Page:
Fermentation of quinoa, canihua and amaranth to degrade phytate and improve mineral bioavailability

Forskningsoutput: AvhandlingDoktorsavhandling (sammanläggning)


Plant-based diets are the main source of nutrients for vegetarians worldwide and for low-income inhabitants of developing countries, such as in rural areas of Bolivia. These diets may contain high levels of mineral inhibitors such as phytate that impairs mineral absorption in the human gut. Low intake of minerals in combination with mineral inhibitors is a critical factor leading to mineral deficiencies. In addition, there is an increasing interest in nutrient-rich pseudocereal grains such as quinoa, canihua and amaranth, as a source of high value proteins and gluten-free foods. Thereby, new processing methods that can improve the nutritional value as well as the sensory properties of these pseudocereal grains are being sought.
The main aim of the present research was to evaluate the effect of fermentation on improving the bioavailability of iron, zinc and calcium in quinoa, canihua and amaranth.
All three pseudocereal grains and flours were fermented spontaneously or with Lactobacillus plantarum 299v® to degrade the phytate content. Estimated bioavailability of iron, zinc and calcium was determined using phytate:mineral molar ratios. Iron, zinc and calcium accessibility of non-fermented and fermented pseudocereal flours was determined by in vitro assay. Bioavailability of iron and zinc of non-fermented and fermented quinoa and canihua flours was assessed using a rat model. In addition, acceptability of dry toasted and fermented quinoa was evaluated using a hedonic sensory evaluation.
The results showed that among seventeen foods commonly consumed in rural areas of Bolivia, pseudocereals contained a comparable high level of minerals and phytate. Fermentation was more effective to degrade phytate in quinoa, canihua and amaranth flours (47%–93%) than in grains (12%–51%). The results suggested that phytate degradation was mainly due to endogenous phytase activity in different pseudocereals rather than the phytase produced by the fermentation culture. The estimated mineral bioavailability (phytate:mineral) of fermented quinoa, canihua and amaranth flours were increased between 1.5- and 4.2-fold and the mineral accessibility was increased between 1.7- and 4.6-fold as a consequence of the phytate degradation, which was between 1.8- and 4.2-fold. Regarding mineral bioavailability, iron concentration was higher in the livers (43%–52%) of animals fed fermented quinoa and canihua diets compared to the corresponding non-fermented diets. Moreover, iron and zinc content in the liver and femur of animals fed a diet with 60% fermented quinoa were higher to those of animals fed a diet with the same content of non-fermented quinoa. The iron retention in the liver was mainly influenced by iron and lactic acid content in the diet while zinc retention in the femur was mainly affected by phytate content in the diet. The fermentation process of quinoa created a challenging flavour profile. Dry toasting was found being effective in improving the sensory attributes of the fermented quinoa flour. Among the different samples tested, porridge prepared with raw quinoa flour fermented for 4 h followed by dry toasting had higher overall acceptability combined with a significant phytate reduction.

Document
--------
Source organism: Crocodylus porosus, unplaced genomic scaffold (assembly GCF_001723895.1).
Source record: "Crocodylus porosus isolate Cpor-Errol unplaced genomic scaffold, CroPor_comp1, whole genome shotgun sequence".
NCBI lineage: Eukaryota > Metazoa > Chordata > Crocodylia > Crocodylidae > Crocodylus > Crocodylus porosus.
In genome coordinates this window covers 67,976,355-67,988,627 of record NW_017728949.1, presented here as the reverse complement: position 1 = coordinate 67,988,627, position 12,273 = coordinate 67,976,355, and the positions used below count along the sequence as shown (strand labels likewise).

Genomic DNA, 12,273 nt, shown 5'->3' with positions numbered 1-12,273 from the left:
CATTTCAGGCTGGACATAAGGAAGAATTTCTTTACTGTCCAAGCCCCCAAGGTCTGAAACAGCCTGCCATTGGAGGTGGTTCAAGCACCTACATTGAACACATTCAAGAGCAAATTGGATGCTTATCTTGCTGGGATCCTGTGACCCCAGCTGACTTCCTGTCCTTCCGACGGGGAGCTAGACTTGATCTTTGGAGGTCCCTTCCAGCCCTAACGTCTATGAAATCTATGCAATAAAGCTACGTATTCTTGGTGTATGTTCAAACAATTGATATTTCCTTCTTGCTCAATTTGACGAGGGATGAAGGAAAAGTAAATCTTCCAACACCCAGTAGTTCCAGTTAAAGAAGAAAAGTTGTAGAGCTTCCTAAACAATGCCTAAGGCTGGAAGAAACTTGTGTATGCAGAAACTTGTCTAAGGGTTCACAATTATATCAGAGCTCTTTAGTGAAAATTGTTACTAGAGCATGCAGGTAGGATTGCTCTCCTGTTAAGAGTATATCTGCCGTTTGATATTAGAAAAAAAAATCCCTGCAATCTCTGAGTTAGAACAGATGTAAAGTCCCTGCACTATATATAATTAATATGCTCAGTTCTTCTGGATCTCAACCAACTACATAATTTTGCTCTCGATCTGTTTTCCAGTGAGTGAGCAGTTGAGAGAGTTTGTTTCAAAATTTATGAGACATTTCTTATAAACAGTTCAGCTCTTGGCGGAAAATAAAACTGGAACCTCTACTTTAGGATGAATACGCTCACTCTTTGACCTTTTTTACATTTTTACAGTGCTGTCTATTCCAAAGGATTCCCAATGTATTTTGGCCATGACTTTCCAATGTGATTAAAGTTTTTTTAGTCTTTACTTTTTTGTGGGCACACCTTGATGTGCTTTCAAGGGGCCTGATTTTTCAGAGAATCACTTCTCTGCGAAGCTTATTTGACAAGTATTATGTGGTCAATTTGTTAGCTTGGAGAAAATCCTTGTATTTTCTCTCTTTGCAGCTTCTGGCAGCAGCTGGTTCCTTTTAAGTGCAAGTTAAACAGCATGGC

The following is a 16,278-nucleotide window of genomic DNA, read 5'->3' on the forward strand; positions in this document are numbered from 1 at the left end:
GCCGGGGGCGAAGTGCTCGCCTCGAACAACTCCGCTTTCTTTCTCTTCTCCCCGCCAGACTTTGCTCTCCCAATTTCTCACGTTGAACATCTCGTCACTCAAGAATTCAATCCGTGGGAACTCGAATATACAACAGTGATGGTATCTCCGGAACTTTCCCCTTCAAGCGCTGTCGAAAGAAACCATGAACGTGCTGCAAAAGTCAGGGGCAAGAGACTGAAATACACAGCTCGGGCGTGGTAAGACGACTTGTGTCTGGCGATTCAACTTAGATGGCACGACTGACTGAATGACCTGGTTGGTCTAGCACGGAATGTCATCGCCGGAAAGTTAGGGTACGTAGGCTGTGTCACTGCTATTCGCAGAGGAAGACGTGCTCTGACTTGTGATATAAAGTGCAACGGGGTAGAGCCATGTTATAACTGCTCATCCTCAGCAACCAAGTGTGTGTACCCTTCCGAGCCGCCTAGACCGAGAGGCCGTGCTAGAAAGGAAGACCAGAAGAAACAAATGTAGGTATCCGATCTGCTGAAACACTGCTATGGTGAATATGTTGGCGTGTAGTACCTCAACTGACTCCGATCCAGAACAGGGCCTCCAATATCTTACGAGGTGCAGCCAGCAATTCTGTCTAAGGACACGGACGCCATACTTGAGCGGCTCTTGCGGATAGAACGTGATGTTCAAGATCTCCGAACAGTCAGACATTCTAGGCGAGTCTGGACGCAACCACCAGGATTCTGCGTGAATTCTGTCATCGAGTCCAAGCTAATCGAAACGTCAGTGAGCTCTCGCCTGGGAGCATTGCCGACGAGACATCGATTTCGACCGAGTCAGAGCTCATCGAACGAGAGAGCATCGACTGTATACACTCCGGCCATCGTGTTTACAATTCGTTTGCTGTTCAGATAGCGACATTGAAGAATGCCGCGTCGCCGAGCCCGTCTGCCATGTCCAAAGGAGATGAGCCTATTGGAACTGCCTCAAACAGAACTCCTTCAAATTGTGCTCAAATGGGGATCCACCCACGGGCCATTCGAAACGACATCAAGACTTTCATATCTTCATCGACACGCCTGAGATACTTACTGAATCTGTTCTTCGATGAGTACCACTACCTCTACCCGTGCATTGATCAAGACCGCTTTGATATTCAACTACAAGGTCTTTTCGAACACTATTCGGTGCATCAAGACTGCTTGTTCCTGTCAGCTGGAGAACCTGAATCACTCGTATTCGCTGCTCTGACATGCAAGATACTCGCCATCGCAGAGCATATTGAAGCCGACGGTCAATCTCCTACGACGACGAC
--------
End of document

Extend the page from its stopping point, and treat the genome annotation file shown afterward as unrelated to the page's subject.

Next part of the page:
In conclusion, fermentation proved to be an effective procedure for degrading phytate in quinoa, canihua and amaranth. Mineral accessibility (in vitro) was higher in fermented flours than in non-fermented, the in vivo bioavailability of iron and zinc was higher in diets containing fermented quinoa and canihua than in the corresponding non-fermented diets. In addition, dry toasting process improved the sensory attributes and acceptability of fermented quinoa flour.


  • Vanesa Castro-Alba
Enheter & grupper

Ämnesklassifikation (UKÄ) – OBLIGATORISK

  • Teknik och teknologier


Handledare/Biträdande handledare
UtgivningsortLund, Sweden
  • Department of Food Technology, Lund University
Tryckta ISBN978-91-7422-679-9
Elektroniska ISBN978-91-7422-680-5
StatusPublished - 2019 sep 27


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